Wisdom of Nym: Final Fantasy XIV’s 2017 in review
Sure, on one level it seems obvious. The game launched its second expansion, it continues to drive sales, every financial report shows it doing well, players are happy, content is delivered on a swift and regular schedule, everything seems to be going fine. Yes, the game had a good 2017, it has a pretty good year on each outing. What more needs to be said?
Well, a few things. Because this year also brought out some pretty nasty bits of underlying issues that the game has long had bubbling under the surface, problems that we’ve all known were there but sort of ignored for a long time for various reasons. We’ve got another patch coming around, but the year has shown that as solid and impressive as the title may be (and it is), there’s still room to improve.
First and foremost, it’s important to note that from a strictly expansion-based metric, 2017 was downright great. Stormblood is, at launch, a better expansion than Heavensward was. It clearly benefitted from the lessons learned during the first expansion, and the result was an expansion with a better story, better initial offerings for content, plenty of fun new avenues to explore… good stuff all around, in short. There’s a reason I finished up leveling everything across the board as quickly as I did, after all.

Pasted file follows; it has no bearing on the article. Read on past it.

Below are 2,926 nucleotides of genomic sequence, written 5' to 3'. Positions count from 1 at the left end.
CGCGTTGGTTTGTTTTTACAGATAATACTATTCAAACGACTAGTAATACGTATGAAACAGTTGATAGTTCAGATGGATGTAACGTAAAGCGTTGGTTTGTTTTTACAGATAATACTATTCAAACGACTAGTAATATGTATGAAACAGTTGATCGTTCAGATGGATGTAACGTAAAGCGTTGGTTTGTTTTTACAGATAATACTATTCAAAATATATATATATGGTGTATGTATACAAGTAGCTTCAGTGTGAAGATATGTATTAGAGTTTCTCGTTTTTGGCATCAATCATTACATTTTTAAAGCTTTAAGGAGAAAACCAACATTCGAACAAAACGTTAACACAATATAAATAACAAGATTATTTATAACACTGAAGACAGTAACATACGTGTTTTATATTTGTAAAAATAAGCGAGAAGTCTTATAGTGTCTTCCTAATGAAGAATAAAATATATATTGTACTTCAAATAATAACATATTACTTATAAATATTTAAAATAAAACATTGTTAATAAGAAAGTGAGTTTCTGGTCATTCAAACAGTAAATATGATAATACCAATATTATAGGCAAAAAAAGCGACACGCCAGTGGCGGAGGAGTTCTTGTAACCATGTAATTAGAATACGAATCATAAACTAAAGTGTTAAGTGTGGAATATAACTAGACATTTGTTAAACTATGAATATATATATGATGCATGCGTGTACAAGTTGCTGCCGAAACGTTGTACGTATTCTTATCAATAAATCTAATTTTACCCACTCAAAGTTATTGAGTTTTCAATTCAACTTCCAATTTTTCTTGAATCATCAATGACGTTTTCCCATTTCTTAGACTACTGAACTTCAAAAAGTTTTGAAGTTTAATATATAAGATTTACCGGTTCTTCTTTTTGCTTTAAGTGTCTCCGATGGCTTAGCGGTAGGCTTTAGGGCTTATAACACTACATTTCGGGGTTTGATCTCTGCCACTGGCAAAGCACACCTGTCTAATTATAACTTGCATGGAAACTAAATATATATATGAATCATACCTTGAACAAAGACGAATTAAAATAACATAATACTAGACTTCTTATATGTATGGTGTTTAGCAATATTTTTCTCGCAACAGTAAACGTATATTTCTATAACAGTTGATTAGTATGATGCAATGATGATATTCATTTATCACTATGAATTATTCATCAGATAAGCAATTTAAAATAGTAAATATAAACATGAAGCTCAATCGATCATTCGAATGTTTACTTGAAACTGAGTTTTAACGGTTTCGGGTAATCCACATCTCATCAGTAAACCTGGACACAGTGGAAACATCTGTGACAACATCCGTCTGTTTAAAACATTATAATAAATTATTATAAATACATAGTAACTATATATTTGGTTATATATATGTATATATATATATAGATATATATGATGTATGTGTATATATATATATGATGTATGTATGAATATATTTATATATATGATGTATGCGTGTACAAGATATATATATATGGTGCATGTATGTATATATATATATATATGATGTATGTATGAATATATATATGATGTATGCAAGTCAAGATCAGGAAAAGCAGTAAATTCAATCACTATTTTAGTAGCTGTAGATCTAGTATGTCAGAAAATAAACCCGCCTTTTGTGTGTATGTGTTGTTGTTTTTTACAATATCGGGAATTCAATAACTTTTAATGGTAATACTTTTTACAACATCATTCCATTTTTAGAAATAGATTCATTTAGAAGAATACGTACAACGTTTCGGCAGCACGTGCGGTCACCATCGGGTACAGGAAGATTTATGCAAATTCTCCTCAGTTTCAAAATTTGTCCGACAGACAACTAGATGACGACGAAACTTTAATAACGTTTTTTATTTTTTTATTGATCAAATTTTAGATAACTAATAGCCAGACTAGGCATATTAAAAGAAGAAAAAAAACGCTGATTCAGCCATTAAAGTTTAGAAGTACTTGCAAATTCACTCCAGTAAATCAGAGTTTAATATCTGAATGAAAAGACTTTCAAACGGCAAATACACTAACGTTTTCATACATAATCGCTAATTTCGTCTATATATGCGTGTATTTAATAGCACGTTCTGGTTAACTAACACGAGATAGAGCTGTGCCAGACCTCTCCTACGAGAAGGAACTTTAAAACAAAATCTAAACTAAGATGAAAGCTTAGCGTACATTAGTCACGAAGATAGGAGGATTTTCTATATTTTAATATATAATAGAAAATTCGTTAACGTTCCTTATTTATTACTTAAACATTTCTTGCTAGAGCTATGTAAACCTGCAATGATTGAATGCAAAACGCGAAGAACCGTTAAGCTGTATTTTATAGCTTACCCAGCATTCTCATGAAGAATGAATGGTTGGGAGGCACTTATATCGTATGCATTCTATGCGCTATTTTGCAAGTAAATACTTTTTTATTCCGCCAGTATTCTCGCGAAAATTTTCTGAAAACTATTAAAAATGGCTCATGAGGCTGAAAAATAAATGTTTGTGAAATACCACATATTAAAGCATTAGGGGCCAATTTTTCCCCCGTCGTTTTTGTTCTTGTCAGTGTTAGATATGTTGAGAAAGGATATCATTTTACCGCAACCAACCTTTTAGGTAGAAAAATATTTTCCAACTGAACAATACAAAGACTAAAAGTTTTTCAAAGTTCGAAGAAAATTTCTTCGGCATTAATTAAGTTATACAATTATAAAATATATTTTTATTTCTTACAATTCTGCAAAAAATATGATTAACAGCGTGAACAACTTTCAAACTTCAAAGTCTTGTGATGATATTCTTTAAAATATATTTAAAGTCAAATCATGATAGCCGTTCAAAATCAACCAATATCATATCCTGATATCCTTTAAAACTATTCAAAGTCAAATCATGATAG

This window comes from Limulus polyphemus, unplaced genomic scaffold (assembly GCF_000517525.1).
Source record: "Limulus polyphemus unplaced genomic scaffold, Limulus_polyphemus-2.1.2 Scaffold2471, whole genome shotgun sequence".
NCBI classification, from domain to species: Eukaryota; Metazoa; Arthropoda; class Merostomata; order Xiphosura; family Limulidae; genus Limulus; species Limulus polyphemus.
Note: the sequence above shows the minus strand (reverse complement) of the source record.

But there were still issues. Starting with the fact that Stormblood had an early access issue that Heavensward didn’t in the form of Raubahn EX.
My supposition here isn’t perfect, but considering that Heavensward had two separate personal instances in the early part of its storytelling, I don’t think it was a result of the instancing alone forming a bottleneck. Remember how for a while stuff had to be gated with regards to entering Susano? My guess is the new feature added that remembers “persistent” emotes like sitting was causing an issue from the Susano fight, and that something had to be recoded around that. Before it was fixed, the instance servers were experiencing major issues from top to bottom.
In short, that little quality-of-life feature wasn’t working right with one fight, and the errors caused by that issue were causing instance servers across the game to catch fire. And this is an issue, albeit not the one that it might seem. Like, that sucked at the time, but it was fixed two days later. It’s not the case now.
But it serves as a gentle reminder that these quality-of-life features can have a cost. It was something we were reminded of again when we were told that we were getting far fewer dungeons per patch than we got in Heavensward, which itself got fewer dungeons per patch than the relaunch did.
It’s not just about time, either. It’s also about the fact that, well, the game’s dungeons are a non-renewable resource so long as there are two difficulty modes. As it stands right now, there is no option for Wanderer’s Palace (Significantly More Hard Mode); each dungeon map gets used twice, but there’s no space or time to remake it again. That’s why the four dungeons from the original pre-relaunch version still haven’t gotten another version.